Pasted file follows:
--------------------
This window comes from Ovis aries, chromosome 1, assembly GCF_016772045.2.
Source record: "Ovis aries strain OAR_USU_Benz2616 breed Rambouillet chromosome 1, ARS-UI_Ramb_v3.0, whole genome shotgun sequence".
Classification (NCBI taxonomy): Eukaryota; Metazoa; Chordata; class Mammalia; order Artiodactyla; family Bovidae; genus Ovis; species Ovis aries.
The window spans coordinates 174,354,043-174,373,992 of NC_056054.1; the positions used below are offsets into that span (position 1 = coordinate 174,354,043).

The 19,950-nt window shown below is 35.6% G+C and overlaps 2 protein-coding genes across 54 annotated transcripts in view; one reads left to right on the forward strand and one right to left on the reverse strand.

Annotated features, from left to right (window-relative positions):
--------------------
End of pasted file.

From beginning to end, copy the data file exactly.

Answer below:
This window comes from Ovis aries, chromosome 1, assembly GCF_016772045.2.
Source record: "Ovis aries strain OAR_USU_Benz2616 breed Rambouillet chromosome 1, ARS-UI_Ramb_v3.0, whole genome shotgun sequence".
Classification (NCBI taxonomy): Eukaryota; Metazoa; Chordata; class Mammalia; order Artiodactyla; family Bovidae; genus Ovis; species Ovis aries.
The window spans coordinates 174,354,043-174,373,992 of NC_056054.1; the positions used below are offsets into that span (position 1 = coordinate 174,354,043).

The 19,950-nt window shown below is 35.6% G+C and overlaps 2 protein-coding genes across 54 annotated transcripts in view; one reads left to right on the forward strand and one right to left on the reverse strand.

Annotated features, from left to right (window-relative positions):